Posted 20 hours ago

Making History

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The story is full of plot holes, but Richard R Grant’s narration alone means you should give this a go. Every morning when I awoke and stared at the ceiling and listened to Jane’s gentle snoring it flooded my gut, a dark swell of recognition that here was another pissing day to be got through as me. The writing is pretty fast moving -- heaps of details that make me feel like he's writing for a film, plus some sections where it's written like a film dialogue (not really sure why he's used this). This is the first time I’ve picked up a Stephen Fry novel, and it was an enjoyable, if slightly uneven, experience. When these two people meet, they decide to eliminate one of the biggest evils that this world has ever known: Hitler.

Barely two stars, one being for the alternate outcome for Europe that Fry imagined and described well and succinctly.All in all, it’s an interesting book with an interesting premise and if you enjoy alternate histories, I highly recommend it. Fry is good at writing minor characters memorably and the flashes of humour helped alleviate what could have been a grim read, given the subject matter. The book is structured in an odd fashion, and I felt like I wasn't following it properly quite often, but still enjoyable, and I think it warrants a second read/listen. I think I read somewhere once that the first rule of timetravel is that you try to kill Hitler, and the second rule is that it either doesn't work, or things get even worse. However, the result isn’t what they bargained for… As a former history student, I thoroughly enjoyed Fry’s thorough approach to the historical content and had no problem with the leisurely start.

I think anyone interested in history would find this an interesting read - if they can push through the beginning (should it not appeal). I also learned a few things about history - I can't believe I never knew that "Nazi" was merely the first four letters of the full name of the political party that Hitler helped to found, for instance.Together, they hatch a plan to modify the machine such that it can be used to send something back into time. I learnt something about WW2 (and WW1) and have something to chew on with regards to human nature and the results of WW1. I was at a party in New York when that review came out, and Bret Easton Ellis came up to me and gave me a big hug and said: “I'm so happy that someone now has the worst review I've ever read. That result could not have been achieved solely by sterilizing Jewish men through the "Braunau Water". The storyline is a fairly classic one, What would happen if you travelled back in time and prevented Hitler from being born?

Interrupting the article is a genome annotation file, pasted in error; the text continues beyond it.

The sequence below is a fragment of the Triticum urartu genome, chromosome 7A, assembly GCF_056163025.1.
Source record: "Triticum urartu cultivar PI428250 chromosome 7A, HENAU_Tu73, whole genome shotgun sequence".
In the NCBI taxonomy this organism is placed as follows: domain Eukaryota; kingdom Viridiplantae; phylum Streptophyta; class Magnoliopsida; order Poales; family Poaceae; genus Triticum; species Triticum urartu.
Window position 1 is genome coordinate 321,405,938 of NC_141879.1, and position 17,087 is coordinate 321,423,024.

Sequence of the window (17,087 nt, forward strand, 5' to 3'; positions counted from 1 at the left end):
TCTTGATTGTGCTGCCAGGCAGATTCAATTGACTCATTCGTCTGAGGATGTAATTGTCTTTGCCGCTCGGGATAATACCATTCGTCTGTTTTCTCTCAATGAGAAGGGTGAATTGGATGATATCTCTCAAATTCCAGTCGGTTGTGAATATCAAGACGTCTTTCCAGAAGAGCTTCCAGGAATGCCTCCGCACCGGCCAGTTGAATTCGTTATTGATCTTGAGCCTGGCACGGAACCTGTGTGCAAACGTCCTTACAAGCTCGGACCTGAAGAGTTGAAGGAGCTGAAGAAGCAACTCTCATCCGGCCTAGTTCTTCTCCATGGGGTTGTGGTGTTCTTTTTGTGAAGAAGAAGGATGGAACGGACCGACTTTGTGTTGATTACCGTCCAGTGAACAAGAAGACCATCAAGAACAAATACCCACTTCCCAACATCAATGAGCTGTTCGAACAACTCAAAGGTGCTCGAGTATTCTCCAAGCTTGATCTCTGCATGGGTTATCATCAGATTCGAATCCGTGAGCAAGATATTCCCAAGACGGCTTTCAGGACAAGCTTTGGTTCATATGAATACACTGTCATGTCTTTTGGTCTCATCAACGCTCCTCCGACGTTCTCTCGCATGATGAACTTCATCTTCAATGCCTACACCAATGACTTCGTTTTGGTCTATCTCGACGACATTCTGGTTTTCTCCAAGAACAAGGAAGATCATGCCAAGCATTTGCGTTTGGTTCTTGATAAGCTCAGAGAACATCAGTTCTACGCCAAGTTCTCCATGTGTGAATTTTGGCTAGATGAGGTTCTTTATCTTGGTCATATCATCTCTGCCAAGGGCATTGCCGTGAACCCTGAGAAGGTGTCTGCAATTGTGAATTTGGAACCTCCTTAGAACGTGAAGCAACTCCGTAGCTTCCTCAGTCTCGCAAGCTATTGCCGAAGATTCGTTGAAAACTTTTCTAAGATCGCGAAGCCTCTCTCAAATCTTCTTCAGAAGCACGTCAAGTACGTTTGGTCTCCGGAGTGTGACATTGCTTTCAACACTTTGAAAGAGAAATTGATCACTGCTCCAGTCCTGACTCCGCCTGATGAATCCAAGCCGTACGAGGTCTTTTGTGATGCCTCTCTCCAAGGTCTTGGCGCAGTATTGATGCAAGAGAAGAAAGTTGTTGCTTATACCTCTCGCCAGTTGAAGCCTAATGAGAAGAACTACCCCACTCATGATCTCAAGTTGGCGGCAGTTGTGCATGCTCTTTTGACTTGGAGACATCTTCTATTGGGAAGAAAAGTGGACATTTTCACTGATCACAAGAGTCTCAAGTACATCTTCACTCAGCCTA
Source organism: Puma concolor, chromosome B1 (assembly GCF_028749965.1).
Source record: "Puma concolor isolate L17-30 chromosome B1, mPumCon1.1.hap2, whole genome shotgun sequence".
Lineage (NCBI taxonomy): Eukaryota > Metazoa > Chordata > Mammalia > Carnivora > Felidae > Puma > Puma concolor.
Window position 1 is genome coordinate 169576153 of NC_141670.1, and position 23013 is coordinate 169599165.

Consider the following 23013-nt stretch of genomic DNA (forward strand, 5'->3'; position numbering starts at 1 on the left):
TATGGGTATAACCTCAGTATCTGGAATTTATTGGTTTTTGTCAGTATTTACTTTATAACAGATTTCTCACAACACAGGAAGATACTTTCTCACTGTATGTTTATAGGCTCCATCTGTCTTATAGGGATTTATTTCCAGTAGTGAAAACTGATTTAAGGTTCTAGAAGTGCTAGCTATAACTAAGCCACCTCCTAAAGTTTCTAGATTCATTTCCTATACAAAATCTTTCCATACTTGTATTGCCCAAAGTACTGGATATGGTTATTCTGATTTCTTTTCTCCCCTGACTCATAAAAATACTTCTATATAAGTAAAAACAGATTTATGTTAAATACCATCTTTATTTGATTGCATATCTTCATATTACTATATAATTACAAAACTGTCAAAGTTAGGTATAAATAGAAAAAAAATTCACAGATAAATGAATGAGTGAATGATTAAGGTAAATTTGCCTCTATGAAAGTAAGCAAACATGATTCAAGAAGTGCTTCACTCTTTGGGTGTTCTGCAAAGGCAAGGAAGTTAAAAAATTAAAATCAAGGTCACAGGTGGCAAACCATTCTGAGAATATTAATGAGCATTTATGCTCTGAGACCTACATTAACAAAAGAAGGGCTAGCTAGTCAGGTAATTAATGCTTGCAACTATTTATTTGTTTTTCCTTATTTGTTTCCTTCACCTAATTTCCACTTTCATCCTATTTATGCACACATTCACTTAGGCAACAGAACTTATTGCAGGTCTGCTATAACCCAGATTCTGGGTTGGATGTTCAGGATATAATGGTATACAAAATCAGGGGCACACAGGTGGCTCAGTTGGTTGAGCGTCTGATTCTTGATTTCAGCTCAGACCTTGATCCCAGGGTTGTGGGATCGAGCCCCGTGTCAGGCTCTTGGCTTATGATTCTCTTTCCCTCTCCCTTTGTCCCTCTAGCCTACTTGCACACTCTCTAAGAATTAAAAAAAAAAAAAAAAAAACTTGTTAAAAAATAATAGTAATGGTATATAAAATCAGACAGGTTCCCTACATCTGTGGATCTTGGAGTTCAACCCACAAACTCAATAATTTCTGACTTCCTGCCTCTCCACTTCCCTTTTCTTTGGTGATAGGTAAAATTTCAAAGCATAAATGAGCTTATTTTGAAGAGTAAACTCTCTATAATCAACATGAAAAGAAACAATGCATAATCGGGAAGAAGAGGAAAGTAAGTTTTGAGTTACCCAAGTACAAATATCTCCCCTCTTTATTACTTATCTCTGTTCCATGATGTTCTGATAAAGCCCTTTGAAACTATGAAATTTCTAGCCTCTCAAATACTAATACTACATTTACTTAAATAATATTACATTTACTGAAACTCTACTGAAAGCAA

What-if" exercises are interesting when you've got someone to give you proper context along the way. I was also quite amused by the comparisons between "American" and English" expressions in the book, as a Canadian, is was 50/50 as to which one was more familiar to me. But tinkering with timelines is more dangerous than they can imagine and nothing - past, present or future - will ever be the same again. Proposed screenplays joust with dryly written history, academese wrestles with Michael's cheeky speech. The best part of the book was the alternate world that Fry imagined, with a very different outcome to the Second World War from the one we know.

Spent the first few chapters wondering what on earth was going on, but after a few chapters the story starts falling together into a fantastic, imaginative and thought provoking tale.

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